While practicing flute I noticed I find it much easier to have a good tone when I practice in my living room then when I practice in my normal (music)room. I was thinking that this could be because of how the room acoustics influence the sound.

My living room is spacious, while the other room is a lot smaller, more cluttered and has a large surface covered with textile.

I find it easier in my living room to get a big clear sound out of my flute, making me more comfortable and relaxed, which makes me sound even better. In the small room it's a lot more difficult to get a good sound, I have to push more and generally struggle in the high register.

I'm not sure if this can be attributed to the room accoustics and how it would influence my playing. I think I am less hesitant to play louder in the large room, which makes it easier to make a well supported sound, making all other aspects easier. But I also wonder if it's subjective because I maybe get more feedback in the small room and I'm more aware there of the faults in my sound. I'm only guessing and have no idea!

I ask this question to know what's the best room for efficient practice, and if I have to do something about the accoustics in my normal practice room? Is the best room to practice in the large living room, that encourages me to fill the room but maybe hides my faults, or is it the small room, where I instinctively make my sound smaller but makes me aware of how I sound?

There's another question that kind of asks the same for voice, but it doesn't really answer the question I'm asking here: Room Acoustics for Singing

  • Surely playing louder would emphasise any faults that may occur. What are other rooms in the house like acoustically? The bathroom, for example, may be small, but have a big reverberation factor. Bright rooms give bright sound - it's good to have less sound soaking material like carpets, armchairs, curtains or soft furnishings. Try removing those from the practice room. Also where you stand will make differences. I think we all compensate, often without realising, when playing in different acoustical situations.
    – Tim
    Commented Jun 1, 2021 at 9:44
  • With regards to playing volume: quality of sound in wind instruments is related to support. For playing louder it's natural to engage the midrif more. Because of that it sometimes is easier to find a good sound when you try to play louder, while it is more difficult for beginners (like me) to play soft and steady. So my theory is that in the bigger room I'm forced to play with more support. But I'm not sure.
    – Tim H
    Commented Jun 1, 2021 at 13:20

5 Answers 5


Particularly on flute the room acoustics have a huge influence on the way the instrument sounds. If you are playing in a larger room with a lot of reverb you think you are producing a huge sound, and if you are playing in a room with highly absorbent walls you think you are producing a weak sound. Really you are producing exactly the same sound, it just feels different. Practising in a room with bad acoustics can be very disheartening, so it's best to find a room with just enough feedback that practising feels good. It sounds like you might need to make your practice room a bit 'livelier', maybe add a couple of wood surfaces, or reduce the amount of textile on the walls.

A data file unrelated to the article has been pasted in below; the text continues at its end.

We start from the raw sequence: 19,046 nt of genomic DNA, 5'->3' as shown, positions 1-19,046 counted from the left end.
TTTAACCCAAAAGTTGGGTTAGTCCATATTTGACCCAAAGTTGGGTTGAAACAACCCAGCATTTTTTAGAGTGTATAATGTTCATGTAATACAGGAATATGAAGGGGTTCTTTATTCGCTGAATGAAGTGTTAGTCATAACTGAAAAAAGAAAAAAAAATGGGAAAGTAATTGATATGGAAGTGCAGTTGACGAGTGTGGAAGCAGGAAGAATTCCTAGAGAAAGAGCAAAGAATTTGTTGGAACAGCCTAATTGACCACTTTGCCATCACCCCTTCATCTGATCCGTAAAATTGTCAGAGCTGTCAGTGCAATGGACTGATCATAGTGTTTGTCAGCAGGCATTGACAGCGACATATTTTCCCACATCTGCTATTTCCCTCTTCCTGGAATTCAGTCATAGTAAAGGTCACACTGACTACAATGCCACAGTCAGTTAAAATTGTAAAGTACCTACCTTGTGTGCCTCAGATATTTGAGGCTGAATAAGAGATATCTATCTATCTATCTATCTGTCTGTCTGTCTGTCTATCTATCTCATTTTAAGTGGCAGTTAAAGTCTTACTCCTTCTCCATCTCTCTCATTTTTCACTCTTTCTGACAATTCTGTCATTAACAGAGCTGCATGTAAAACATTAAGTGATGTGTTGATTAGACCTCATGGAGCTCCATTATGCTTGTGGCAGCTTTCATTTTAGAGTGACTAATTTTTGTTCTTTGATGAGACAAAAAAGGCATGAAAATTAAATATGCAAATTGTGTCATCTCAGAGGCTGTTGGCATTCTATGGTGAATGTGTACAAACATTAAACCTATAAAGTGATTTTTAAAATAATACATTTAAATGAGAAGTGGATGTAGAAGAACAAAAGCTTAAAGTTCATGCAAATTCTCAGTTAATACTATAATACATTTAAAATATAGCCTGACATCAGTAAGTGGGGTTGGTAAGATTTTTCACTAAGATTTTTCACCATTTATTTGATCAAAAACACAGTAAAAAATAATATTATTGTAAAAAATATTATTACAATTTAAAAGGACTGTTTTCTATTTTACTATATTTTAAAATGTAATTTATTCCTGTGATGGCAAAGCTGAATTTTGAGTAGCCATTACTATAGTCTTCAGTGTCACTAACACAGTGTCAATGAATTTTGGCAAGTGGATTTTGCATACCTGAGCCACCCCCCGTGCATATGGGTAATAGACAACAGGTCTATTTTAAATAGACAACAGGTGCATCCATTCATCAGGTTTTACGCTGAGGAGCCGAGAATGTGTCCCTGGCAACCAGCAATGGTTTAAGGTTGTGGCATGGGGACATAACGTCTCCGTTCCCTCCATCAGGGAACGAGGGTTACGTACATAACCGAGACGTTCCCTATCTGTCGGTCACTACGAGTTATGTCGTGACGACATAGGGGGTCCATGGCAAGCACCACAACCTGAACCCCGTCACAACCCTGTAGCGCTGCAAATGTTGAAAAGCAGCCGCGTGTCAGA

While it's pleasing to play/practice in a room which enhances the acoustics, if you really want to improve the "source sound" (i.e. what you're generating), a well-damped or anechoic room is best. It'll sound crummy, but will reveal the tiny faults in pitch or tone, allowing you to improve your technique.

Every now and then, switch to a place with great acoustics just to keep your spirits up. I knew one trumpet player who would sit in a 4-story concrete stairwell -- the sound was excellent!


I would recommend practicing in a mixture of different settings. Personally, I used to have problems playing too quietly in small spaces, because it felt like I didn't need to play as loudly to fill the room. As a performer, I think it's important to get used to a lot of different environments, so that you can feel comfortable no matter where you are.


Room acoustics can be an important factor when practicing/performing music. If you are like me, I need to hear pleasant sound when I'm practicing or performing. That's part of what makes it appealing. But I also need to be somewhat versatile and be able to maximize the quality of sound in different environments. To accomplish that, I will practice in different environments focusing in part, at least, on what I can do to make things sound better to me in each environment. This helps me hear things in one room that I might not hear in another room and allows me to experiment and adjust. It also helps me develop a more critical ear which comes in handy when ear training. Stair wells and shower stalls are often fun places to practice too.


Both are suitable but I would recommend:

  • Practice room for normal practice
  • Living room as a treat

Which is exactly what you're probably doing. I used to habitually practice in the bathroom because the acoustics were excellent. It made me slightly lazy and a little physically weaker than I could have been. I didn't have to work hard, so I didn't flex my playing muscles. But I did develop a good ear.

A dampened room will make you work harder. You'll develop better muscles for playing through the hard work and you'll be able to play loudly with less effort.

An echoey chamber will develop your ear. You'll hear nuances in your tone and tuning that you can't hear in your normal practice room.

And just as a final note, if you're practicing loudly, please do consider earplugs (particularly if you end up on piccolo). You'll protect your hearing and you might find out different things about your playing.

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